I know that I am allowed no contact with a woman while she is in her period of menstrual uncleanliness – Leviticus 17:19-24. The problem is, how do I tell? I have tried asking, but most women take offense.

Leviticus 25:44 states that I may indeed possess slaves, both male and female, provided they are purchased from neighboring nations. A friend of mine claims that this applies to Mexicans, but not Canadians. Can you clarify? Why can’t I own Canadians?

I have a neighbor who insists on working on the Sabbath. Exodus 35:2 clearly states he should be put to death. Am I morally obligated to kill him myself?

A friend of mine feels that even though eating shellfish is an abomination – Leviticus 11:10, it is a lesser abomination than homosexuality. I don’t agree. Can you settle this?

Leviticus 21:20 states that I may not approach the altar of God if I have a defect in my sight. I have to admit that I wear reading glasses. Does my vision have to be 20/20, or is there some wiggle room here?

Most of my male friends get their hair trimmed, including the hair around their temples, even though this is expressly forbidden by Leviticus 19:27. How should they die?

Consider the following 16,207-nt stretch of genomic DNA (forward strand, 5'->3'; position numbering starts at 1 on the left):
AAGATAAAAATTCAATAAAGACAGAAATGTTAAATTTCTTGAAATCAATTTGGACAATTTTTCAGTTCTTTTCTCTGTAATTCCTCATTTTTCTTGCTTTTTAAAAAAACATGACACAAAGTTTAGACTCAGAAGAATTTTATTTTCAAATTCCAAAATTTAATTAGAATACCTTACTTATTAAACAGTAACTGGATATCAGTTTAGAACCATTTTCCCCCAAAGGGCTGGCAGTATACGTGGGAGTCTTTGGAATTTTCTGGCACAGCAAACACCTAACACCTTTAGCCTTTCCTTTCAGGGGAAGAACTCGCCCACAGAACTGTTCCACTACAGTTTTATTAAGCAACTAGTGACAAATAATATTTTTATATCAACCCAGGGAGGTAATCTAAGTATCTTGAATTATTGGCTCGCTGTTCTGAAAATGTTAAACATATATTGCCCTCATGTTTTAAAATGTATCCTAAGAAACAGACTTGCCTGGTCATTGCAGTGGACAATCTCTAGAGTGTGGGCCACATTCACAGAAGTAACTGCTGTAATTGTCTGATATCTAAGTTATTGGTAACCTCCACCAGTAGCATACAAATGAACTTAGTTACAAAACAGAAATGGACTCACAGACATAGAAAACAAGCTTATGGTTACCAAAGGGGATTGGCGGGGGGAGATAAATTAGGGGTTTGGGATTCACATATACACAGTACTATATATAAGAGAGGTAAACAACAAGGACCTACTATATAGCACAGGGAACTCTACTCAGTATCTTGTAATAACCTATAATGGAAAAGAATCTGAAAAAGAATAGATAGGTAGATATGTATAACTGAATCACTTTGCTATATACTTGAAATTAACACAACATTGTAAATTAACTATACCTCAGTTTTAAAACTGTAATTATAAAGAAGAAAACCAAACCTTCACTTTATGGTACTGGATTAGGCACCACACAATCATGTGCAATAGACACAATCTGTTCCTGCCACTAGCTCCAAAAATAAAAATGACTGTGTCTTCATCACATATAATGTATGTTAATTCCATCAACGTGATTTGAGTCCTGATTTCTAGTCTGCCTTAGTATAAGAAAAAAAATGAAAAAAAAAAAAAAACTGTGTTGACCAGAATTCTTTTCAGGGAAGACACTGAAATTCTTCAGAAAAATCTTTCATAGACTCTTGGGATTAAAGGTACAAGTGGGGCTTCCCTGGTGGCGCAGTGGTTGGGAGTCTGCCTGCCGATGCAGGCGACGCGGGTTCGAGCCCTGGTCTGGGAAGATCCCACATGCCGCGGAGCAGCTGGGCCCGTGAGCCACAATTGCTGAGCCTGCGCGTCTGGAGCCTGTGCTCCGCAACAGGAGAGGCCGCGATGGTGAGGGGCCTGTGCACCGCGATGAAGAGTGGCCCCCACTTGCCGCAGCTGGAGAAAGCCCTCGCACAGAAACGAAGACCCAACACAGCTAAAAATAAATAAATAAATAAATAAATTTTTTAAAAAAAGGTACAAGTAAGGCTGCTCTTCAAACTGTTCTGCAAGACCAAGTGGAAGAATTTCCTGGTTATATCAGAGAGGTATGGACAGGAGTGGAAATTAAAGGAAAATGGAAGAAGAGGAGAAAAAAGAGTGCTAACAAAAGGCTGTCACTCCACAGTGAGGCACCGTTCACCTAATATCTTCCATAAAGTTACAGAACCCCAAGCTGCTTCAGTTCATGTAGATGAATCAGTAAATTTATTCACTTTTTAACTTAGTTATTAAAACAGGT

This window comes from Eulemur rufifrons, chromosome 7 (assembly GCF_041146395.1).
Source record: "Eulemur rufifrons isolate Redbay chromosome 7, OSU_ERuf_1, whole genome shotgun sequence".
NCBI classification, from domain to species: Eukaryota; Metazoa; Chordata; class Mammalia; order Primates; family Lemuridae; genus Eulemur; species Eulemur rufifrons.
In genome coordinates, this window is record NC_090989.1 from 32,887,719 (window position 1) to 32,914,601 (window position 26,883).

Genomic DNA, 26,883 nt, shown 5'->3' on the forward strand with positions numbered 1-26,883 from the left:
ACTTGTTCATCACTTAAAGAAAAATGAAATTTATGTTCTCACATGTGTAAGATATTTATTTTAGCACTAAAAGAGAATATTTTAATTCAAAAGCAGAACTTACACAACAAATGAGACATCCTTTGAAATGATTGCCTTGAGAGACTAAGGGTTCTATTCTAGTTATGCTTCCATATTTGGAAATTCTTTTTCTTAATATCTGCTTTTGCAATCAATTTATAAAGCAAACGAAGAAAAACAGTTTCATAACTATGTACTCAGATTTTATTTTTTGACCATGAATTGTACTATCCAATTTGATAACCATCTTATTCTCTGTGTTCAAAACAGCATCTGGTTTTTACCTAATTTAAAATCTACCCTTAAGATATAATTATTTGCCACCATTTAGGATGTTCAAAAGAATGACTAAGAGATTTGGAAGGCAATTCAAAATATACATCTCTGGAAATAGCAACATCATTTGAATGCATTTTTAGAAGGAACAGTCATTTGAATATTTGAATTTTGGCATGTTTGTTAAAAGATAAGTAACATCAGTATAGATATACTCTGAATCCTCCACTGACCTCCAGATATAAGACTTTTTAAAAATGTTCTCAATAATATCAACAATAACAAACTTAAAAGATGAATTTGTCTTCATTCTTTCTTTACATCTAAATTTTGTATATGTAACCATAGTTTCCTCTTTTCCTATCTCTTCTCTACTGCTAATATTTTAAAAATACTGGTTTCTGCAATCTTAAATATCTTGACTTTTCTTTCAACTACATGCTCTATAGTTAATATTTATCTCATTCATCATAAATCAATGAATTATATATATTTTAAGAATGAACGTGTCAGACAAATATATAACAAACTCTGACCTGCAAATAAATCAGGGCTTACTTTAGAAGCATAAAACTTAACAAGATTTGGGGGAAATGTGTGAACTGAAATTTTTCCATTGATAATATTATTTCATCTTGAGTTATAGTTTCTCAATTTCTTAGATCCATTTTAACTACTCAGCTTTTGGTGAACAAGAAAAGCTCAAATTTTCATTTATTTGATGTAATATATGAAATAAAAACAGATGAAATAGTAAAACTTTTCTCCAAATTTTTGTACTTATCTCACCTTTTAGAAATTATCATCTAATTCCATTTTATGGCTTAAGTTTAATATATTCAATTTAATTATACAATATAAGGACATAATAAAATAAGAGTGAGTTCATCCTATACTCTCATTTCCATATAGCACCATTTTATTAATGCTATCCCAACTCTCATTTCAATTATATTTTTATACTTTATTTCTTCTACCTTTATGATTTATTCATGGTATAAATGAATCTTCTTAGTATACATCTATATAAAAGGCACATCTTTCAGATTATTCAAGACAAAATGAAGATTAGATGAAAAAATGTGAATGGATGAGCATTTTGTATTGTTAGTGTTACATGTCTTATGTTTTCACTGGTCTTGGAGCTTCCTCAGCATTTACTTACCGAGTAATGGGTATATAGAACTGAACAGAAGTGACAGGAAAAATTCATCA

I know from Leviticus 11:6-8 that touching the skin of a dead pig makes me unclean, but may I still play football if I wear gloves?

My uncle has a farm. He violates Leviticus 19:19 by planting two different crops in the same field, as does his wife by wearing garments made of two different kinds of thread (cotton/polyester blend). He also tends to curse and blaspheme a lot. Is it really necessary that we go to all the trouble of getting the whole town together to stone them? – Leviticus24:10-16. Couldn’t we just burn them to death at a private family affair like we do with people who sleep with their in-laws? (Leviticus 20:14)

I know you have studied these things extensively, so I am confident you can help. Thank you again for reminding us that God’s word is eternal and unchanging.

Your devoted fan,

Jim

 

Hope you all enjoy the snark.

Faith vs. Fact – Why Science and Religion Are Incompatible

Jerry Coyne’s new book referenced in the title above has now been published. I have a copy and I’m reading through it in my usual style of two or three pages at a time which guarantees that I won’t remember most of it and, therefore, can be excused for reading it over and over. He is starting to go through various book tour events and one of the first was held at Politics & Prose, a famous book store in Washington, D.C. A recording of his presentation is available here and is worth a listen.